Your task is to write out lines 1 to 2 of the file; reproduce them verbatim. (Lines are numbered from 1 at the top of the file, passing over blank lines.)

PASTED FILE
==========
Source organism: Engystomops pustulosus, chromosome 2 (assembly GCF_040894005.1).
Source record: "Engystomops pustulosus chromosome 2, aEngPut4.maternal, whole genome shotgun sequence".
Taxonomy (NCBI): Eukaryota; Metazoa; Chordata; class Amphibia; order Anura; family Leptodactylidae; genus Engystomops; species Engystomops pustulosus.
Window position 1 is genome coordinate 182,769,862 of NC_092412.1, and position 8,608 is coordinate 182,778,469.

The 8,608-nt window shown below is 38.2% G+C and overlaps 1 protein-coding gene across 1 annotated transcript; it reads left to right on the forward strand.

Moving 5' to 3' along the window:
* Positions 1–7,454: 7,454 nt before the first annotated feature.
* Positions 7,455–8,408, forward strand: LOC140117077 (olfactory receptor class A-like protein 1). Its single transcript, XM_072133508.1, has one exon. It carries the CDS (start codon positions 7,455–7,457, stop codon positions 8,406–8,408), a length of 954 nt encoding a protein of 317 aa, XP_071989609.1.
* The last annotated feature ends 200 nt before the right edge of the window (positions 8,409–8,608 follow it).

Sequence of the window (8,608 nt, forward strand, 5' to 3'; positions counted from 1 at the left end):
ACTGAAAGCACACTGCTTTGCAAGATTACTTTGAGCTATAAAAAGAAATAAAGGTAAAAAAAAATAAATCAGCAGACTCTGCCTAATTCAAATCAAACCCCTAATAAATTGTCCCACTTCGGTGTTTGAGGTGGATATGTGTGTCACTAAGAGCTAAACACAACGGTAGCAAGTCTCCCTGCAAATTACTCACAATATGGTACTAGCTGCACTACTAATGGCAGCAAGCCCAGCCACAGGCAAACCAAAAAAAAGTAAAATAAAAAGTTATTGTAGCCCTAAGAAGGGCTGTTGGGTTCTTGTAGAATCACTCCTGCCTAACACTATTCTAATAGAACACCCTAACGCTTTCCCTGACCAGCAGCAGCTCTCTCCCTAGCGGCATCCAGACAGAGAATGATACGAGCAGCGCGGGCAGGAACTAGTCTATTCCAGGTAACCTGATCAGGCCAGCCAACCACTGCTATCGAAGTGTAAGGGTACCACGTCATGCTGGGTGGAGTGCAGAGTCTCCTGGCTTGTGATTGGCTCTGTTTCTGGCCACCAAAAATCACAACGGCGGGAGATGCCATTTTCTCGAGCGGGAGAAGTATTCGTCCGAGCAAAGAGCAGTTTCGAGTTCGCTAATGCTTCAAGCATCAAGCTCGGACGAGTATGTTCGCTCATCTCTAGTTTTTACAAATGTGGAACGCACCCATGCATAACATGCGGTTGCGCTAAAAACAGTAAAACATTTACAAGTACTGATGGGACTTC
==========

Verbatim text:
Source organism: Engystomops pustulosus, chromosome 2 (assembly GCF_040894005.1).
Source record: "Engystomops pustulosus chromosome 2, aEngPut4.maternal, whole genome shotgun sequence".